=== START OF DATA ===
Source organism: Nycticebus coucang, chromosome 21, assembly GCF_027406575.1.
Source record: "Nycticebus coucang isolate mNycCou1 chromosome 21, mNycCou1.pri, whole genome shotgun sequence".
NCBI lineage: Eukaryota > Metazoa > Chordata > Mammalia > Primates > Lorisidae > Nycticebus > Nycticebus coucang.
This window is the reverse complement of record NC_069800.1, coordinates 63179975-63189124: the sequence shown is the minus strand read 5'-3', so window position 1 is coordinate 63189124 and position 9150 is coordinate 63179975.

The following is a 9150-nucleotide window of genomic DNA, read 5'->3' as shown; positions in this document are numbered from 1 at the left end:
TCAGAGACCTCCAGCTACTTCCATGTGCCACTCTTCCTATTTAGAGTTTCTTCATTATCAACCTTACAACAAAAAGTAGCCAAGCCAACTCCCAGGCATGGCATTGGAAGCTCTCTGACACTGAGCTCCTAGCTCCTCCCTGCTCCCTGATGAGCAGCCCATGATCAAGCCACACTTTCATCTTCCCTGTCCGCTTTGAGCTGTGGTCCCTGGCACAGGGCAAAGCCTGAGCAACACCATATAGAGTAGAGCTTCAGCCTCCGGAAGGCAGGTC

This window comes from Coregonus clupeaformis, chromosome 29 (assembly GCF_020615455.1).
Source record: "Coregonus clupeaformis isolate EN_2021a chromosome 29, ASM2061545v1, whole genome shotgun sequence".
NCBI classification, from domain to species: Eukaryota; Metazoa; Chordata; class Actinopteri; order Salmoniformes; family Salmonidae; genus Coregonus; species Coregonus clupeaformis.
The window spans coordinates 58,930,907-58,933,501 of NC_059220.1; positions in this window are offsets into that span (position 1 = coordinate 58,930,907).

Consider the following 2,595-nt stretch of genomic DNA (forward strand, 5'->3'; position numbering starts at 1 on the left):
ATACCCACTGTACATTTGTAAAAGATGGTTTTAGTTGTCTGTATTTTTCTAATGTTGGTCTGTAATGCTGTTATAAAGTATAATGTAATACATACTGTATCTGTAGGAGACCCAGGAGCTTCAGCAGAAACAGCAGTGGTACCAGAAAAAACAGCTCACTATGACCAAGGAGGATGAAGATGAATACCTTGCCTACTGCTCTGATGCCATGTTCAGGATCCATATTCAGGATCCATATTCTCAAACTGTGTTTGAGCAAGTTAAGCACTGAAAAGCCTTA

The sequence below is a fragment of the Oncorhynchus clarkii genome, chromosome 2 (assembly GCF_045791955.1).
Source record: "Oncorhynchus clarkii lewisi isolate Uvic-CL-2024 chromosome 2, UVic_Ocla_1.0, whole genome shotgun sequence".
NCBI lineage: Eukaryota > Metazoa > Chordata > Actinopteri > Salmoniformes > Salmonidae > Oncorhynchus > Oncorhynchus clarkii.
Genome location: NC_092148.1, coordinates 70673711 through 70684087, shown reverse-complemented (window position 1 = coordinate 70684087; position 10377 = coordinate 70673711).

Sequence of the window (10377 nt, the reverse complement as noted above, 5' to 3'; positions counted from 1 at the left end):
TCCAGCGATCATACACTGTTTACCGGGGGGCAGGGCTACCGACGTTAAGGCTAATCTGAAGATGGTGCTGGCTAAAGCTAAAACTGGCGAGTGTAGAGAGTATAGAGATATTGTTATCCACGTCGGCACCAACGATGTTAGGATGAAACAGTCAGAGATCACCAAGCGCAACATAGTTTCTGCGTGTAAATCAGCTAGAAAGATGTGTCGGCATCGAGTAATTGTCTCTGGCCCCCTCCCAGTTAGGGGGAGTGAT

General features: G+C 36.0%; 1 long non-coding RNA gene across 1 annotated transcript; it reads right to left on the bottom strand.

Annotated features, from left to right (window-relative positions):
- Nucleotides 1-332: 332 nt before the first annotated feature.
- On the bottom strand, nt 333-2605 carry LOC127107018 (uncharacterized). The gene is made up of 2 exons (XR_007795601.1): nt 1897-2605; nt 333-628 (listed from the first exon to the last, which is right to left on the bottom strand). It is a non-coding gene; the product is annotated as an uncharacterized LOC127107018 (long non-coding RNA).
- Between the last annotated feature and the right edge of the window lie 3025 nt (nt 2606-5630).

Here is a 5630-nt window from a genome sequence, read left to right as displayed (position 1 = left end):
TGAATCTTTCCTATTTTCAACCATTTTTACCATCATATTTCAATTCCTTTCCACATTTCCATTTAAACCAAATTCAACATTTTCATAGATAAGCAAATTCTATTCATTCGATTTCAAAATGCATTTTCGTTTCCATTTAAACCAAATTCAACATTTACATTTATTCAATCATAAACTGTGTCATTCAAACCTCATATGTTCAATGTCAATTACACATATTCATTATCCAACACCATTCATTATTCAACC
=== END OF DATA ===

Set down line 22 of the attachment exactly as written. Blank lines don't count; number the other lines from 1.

- On the bottom strand, nt 333-2605 carry LOC127107018 (uncharacterized). The gene is made up of 2 exons (XR_007795601.1): nt 1897-2605; nt 333-628 (listed from the first exon to the last, which is right to left on the bottom strand). It is a non-coding gene; the product is annotated as an uncharacterized LOC127107018 (long non-coding RNA).